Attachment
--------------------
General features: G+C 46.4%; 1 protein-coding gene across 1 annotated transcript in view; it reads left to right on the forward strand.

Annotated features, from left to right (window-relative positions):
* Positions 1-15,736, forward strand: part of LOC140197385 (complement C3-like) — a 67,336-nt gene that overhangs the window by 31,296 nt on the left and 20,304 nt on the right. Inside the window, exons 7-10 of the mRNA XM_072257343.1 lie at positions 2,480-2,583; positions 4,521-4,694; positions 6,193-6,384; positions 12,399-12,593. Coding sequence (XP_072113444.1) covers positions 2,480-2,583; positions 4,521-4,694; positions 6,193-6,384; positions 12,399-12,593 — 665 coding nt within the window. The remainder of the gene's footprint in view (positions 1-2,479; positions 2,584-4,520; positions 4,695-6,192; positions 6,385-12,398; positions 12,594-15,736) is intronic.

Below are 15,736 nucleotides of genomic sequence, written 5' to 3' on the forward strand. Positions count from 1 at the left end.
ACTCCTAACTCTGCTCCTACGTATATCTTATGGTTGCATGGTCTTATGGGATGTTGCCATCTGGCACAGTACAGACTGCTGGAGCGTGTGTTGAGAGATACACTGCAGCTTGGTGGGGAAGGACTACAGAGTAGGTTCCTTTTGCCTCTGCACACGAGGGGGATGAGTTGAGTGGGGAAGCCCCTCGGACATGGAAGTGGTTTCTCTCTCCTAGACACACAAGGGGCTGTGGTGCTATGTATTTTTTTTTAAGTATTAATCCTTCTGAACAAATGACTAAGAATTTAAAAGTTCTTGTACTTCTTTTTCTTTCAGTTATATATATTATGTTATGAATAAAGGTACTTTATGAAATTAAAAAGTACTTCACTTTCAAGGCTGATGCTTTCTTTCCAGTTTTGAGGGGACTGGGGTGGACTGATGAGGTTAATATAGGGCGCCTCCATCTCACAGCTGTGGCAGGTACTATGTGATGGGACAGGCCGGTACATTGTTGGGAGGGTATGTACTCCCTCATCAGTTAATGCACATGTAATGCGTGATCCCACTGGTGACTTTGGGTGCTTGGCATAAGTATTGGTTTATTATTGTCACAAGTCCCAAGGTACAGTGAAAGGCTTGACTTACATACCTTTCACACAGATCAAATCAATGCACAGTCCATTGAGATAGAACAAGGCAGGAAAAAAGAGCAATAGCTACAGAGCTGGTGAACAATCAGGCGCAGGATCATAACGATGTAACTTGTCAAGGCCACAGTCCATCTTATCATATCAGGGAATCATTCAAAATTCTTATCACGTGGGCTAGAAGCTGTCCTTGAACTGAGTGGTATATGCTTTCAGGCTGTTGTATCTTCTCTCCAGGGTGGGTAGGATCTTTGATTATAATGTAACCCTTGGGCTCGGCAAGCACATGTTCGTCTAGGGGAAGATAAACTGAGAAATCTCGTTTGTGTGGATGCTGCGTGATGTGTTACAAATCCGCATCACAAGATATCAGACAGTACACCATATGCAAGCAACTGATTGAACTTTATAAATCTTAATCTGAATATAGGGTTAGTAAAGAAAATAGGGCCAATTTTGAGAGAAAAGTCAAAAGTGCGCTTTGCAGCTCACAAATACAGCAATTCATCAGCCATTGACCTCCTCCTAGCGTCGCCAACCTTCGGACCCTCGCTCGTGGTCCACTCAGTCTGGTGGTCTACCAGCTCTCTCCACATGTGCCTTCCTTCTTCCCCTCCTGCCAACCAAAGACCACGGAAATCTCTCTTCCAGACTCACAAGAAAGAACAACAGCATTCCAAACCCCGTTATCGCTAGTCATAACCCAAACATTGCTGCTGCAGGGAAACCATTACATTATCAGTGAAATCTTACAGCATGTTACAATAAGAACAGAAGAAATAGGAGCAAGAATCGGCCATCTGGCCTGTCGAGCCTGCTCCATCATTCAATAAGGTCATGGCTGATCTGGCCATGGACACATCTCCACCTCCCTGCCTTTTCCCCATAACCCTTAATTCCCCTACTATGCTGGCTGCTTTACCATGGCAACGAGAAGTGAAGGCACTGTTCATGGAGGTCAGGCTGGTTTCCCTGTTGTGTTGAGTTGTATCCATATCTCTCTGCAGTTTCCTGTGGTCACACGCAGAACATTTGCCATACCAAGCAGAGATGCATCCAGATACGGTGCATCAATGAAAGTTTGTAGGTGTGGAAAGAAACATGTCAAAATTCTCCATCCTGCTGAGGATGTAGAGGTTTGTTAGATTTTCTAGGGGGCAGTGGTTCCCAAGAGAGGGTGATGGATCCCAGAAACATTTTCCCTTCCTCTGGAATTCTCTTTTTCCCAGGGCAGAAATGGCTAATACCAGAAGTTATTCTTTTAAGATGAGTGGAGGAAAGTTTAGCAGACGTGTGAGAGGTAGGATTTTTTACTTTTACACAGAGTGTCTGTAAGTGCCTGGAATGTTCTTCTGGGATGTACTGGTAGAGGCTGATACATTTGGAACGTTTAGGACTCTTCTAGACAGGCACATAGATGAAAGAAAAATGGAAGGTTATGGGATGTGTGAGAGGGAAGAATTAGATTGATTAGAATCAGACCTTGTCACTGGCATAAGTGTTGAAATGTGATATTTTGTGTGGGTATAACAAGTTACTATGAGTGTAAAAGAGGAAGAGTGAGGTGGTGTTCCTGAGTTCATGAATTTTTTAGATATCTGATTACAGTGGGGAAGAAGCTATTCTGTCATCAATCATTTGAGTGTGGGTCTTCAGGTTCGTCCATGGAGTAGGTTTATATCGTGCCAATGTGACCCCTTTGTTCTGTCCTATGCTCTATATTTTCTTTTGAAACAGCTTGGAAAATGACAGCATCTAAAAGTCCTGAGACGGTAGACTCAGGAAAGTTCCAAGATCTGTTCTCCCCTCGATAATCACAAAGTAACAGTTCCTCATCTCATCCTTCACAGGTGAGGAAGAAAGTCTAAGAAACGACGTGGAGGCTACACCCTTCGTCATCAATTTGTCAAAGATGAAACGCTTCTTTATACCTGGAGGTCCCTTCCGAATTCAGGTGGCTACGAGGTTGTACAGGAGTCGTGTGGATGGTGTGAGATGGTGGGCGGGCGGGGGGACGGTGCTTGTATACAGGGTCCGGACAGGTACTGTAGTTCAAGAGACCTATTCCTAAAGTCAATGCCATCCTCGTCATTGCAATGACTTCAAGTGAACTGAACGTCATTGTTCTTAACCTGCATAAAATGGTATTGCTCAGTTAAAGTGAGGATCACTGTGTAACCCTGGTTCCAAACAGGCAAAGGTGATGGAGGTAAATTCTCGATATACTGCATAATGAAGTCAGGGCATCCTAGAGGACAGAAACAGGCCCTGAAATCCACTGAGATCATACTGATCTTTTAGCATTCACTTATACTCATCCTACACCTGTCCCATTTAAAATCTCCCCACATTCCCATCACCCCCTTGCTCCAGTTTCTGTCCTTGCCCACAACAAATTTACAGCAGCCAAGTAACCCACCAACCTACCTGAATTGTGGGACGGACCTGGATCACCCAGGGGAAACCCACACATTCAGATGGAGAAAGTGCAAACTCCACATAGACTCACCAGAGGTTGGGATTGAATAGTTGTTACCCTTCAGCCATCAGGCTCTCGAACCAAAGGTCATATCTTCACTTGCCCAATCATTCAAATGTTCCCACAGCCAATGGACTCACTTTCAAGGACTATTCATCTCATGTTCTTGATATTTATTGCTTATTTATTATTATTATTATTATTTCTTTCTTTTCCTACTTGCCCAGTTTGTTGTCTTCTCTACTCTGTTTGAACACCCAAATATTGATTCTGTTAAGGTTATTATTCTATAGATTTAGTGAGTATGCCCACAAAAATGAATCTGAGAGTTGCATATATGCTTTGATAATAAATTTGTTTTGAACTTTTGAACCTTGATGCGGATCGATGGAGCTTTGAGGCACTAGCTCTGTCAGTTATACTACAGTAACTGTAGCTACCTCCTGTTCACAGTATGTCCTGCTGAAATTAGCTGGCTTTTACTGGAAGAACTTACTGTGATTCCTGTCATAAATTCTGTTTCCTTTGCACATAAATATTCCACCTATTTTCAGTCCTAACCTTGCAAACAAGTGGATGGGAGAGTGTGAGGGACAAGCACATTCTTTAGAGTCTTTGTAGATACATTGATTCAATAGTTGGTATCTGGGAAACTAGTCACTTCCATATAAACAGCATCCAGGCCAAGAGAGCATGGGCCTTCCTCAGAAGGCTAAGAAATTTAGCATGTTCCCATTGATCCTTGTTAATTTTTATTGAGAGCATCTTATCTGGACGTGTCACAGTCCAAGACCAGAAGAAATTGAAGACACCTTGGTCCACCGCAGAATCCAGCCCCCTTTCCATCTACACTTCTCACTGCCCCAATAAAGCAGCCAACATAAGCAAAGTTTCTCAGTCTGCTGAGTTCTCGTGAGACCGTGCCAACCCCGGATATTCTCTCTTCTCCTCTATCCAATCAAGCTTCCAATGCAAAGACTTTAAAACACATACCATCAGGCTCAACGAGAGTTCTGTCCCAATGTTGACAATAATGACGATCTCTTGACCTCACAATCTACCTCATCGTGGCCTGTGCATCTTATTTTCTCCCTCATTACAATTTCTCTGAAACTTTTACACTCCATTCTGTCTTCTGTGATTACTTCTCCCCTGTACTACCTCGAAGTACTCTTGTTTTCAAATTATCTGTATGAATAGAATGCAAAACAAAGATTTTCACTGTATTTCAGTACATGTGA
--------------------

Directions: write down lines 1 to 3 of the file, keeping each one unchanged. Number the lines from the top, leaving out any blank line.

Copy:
General features: G+C 46.4%; 1 protein-coding gene across 1 annotated transcript in view; it reads left to right on the forward strand.

Annotated features, from left to right (window-relative positions):
* Positions 1-15,736, forward strand: part of LOC140197385 (complement C3-like) — a 67,336-nt gene that overhangs the window by 31,296 nt on the left and 20,304 nt on the right. Inside the window, exons 7-10 of the mRNA XM_072257343.1 lie at positions 2,480-2,583; positions 4,521-4,694; positions 6,193-6,384; positions 12,399-12,593. Coding sequence (XP_072113444.1) covers positions 2,480-2,583; positions 4,521-4,694; positions 6,193-6,384; positions 12,399-12,593 — 665 coding nt within the window. The remainder of the gene's footprint in view (positions 1-2,479; positions 2,584-4,520; positions 4,695-6,192; positions 6,385-12,398; positions 12,594-15,736) is intronic.